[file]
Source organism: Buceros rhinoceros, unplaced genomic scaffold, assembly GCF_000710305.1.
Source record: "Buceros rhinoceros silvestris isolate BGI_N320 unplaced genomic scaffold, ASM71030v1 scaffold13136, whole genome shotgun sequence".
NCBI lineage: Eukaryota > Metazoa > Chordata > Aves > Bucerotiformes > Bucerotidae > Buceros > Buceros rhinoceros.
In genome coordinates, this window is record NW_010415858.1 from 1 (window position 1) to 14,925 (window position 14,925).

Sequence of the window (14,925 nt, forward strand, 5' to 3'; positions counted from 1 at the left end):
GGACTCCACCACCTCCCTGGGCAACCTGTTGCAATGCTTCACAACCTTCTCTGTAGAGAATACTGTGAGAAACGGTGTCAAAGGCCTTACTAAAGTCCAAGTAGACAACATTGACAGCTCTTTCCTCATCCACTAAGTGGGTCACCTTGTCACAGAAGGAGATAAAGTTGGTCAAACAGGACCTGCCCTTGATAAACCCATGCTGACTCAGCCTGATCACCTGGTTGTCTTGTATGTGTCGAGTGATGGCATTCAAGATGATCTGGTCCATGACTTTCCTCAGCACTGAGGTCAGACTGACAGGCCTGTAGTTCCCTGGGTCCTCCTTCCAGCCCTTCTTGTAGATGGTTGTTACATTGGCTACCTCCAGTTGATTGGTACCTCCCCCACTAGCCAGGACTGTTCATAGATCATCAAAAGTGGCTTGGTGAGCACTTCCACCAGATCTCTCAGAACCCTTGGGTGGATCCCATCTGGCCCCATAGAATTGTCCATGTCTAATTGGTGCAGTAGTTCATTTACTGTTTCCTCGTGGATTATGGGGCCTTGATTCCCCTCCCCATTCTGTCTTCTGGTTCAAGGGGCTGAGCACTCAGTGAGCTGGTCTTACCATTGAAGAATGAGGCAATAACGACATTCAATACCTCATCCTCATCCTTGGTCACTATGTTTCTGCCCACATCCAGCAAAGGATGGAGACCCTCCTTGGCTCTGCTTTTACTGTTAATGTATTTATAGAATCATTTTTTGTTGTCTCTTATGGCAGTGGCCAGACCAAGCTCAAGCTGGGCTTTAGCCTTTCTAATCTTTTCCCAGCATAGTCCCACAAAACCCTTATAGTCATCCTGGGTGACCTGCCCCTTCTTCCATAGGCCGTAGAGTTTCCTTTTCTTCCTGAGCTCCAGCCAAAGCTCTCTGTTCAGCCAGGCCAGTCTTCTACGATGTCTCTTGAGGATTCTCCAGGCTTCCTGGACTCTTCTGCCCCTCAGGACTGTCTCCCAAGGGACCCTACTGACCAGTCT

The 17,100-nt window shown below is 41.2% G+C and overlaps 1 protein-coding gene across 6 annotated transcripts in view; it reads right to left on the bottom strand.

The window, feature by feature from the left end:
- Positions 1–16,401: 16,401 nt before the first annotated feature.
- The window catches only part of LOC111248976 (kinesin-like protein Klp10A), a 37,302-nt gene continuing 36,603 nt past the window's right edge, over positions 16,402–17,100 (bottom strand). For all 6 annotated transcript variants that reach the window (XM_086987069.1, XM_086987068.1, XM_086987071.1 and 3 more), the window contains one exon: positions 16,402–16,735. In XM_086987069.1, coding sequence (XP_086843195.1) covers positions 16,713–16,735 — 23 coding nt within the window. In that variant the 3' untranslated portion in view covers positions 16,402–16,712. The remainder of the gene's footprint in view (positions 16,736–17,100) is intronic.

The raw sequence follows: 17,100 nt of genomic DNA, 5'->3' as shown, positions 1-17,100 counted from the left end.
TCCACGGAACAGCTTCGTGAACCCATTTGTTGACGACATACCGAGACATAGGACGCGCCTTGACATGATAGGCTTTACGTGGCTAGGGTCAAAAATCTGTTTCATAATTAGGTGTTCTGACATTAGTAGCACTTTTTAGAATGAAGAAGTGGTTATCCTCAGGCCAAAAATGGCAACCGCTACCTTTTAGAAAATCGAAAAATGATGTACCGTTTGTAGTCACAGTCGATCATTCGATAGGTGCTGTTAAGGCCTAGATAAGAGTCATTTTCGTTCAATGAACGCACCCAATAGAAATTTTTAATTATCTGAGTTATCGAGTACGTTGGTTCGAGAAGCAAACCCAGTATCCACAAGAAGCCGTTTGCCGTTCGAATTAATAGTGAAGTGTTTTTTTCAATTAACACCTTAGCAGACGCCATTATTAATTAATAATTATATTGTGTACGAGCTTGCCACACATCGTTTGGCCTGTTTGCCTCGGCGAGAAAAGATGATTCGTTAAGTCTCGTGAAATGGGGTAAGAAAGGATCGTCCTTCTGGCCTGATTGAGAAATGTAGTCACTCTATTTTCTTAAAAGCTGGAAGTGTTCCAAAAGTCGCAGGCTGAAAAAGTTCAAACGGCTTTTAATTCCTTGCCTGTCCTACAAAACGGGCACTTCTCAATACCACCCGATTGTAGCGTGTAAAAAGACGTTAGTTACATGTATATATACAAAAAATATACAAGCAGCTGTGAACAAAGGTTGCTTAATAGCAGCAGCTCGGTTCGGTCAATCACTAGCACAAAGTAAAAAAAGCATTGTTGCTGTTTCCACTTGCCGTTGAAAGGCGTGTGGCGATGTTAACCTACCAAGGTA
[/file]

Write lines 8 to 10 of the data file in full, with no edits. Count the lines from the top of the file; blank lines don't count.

The window, feature by feature from the left end:
- Positions 1–16,401: 16,401 nt before the first annotated feature.
- The window catches only part of LOC111248976 (kinesin-like protein Klp10A), a 37,302-nt gene continuing 36,603 nt past the window's right edge, over positions 16,402–17,100 (bottom strand). For all 6 annotated transcript variants that reach the window (XM_086987069.1, XM_086987068.1, XM_086987071.1 and 3 more), the window contains one exon: positions 16,402–16,735. In XM_086987069.1, coding sequence (XP_086843195.1) covers positions 16,713–16,735 — 23 coding nt within the window. In that variant the 3' untranslated portion in view covers positions 16,402–16,712. The remainder of the gene's footprint in view (positions 16,736–17,100) is intronic.